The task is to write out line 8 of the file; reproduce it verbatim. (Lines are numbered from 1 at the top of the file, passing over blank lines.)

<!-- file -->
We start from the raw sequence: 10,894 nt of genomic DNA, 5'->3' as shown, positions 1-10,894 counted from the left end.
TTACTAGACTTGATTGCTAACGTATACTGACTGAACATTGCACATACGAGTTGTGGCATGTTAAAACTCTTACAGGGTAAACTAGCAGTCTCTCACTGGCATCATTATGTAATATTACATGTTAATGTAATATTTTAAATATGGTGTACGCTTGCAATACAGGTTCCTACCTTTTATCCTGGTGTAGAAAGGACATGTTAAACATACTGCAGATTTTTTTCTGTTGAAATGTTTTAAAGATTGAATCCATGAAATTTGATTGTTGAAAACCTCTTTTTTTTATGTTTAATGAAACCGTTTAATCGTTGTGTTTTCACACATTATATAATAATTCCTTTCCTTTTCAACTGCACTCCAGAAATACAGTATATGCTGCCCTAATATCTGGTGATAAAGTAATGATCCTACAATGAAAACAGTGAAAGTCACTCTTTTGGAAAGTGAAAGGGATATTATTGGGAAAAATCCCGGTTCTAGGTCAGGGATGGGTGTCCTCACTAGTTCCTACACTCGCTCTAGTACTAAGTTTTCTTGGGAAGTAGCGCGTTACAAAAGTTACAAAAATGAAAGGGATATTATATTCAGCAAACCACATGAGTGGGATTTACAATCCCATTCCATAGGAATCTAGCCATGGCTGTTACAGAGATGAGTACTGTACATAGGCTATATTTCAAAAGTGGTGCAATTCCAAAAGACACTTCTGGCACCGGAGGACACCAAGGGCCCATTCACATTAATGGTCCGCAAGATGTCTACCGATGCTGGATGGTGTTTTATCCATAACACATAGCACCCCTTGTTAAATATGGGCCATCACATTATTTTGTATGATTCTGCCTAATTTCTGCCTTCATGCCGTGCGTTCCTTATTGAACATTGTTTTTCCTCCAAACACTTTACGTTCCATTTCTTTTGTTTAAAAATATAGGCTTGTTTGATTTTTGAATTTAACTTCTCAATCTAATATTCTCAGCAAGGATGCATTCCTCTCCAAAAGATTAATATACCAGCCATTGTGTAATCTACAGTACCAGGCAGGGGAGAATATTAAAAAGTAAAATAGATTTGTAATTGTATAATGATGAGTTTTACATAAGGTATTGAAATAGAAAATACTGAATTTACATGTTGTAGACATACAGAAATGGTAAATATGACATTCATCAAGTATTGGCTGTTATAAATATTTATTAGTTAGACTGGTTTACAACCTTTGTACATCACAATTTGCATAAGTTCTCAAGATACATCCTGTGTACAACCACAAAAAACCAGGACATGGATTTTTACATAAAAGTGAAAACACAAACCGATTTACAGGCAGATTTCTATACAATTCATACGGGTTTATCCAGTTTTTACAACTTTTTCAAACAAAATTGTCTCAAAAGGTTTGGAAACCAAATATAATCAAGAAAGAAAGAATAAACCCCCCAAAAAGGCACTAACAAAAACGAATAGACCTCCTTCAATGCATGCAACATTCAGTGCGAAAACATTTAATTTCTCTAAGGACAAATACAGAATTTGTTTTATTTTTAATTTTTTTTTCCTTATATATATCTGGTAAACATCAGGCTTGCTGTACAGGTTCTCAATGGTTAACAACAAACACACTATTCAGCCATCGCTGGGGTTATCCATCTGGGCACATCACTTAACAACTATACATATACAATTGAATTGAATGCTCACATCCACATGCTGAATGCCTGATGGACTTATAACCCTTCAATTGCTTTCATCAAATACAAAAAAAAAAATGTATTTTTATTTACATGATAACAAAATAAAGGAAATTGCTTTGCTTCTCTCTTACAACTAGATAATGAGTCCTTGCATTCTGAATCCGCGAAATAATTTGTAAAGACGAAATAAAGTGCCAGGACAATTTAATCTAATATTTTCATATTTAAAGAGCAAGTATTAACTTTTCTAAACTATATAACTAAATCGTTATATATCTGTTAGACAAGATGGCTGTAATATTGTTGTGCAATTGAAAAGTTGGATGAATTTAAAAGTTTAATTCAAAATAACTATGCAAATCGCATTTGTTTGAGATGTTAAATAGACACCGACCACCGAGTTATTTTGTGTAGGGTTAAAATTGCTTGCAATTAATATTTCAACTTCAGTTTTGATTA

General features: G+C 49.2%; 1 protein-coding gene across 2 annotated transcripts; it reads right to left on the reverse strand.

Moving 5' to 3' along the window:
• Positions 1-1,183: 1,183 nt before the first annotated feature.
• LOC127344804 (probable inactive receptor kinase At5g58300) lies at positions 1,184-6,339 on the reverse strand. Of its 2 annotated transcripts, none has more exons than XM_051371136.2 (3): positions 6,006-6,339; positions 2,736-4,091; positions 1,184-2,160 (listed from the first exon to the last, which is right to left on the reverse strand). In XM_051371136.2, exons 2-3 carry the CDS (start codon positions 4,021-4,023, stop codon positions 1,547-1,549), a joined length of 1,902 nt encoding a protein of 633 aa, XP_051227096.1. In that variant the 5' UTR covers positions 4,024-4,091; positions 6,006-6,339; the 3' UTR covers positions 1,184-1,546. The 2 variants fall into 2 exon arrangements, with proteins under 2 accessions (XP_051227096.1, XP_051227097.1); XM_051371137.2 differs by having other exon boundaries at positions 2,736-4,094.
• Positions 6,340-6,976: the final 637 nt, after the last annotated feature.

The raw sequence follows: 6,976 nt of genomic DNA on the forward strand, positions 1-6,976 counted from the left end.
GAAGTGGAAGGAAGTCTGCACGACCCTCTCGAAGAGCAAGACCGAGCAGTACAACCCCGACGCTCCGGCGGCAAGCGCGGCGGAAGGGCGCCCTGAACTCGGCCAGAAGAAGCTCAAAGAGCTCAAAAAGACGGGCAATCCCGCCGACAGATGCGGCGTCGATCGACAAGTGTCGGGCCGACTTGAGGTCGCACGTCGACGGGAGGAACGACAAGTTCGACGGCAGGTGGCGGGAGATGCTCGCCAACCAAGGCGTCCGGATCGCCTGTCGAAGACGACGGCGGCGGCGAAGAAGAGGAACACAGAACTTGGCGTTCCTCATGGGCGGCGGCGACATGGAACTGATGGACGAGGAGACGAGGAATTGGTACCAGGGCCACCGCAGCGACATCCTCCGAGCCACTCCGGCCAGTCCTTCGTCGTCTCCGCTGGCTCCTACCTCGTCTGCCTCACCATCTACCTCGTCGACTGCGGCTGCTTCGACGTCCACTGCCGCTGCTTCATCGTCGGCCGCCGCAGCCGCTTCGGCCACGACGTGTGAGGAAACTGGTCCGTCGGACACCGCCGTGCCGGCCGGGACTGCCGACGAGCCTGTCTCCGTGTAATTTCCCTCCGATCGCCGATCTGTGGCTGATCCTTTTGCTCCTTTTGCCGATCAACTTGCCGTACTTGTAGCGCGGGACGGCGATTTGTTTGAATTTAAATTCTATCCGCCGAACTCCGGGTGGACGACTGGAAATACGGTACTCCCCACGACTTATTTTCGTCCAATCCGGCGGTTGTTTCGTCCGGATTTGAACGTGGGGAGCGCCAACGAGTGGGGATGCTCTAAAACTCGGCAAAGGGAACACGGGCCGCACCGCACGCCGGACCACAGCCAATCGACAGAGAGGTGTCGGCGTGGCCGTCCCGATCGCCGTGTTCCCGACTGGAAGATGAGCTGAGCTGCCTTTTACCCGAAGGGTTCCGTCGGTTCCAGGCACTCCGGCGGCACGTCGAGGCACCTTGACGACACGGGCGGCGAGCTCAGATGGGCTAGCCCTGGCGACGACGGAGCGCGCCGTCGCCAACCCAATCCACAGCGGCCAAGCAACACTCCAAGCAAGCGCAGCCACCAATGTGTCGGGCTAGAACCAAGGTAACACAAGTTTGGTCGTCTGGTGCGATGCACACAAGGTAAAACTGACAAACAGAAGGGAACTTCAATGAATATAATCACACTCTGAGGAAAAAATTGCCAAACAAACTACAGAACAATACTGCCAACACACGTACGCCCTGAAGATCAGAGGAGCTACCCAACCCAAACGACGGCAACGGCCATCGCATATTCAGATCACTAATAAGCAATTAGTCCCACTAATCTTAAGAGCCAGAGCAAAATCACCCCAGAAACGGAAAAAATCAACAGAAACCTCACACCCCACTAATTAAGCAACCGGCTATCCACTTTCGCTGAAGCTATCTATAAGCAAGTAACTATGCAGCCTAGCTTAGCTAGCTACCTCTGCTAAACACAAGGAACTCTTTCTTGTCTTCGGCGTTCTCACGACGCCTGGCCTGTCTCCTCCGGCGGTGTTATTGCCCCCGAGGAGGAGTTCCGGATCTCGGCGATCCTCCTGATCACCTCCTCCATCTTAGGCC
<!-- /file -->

The raw sequence follows: 6,976 nt of genomic DNA on the forward strand, positions 1-6,976 counted from the left end.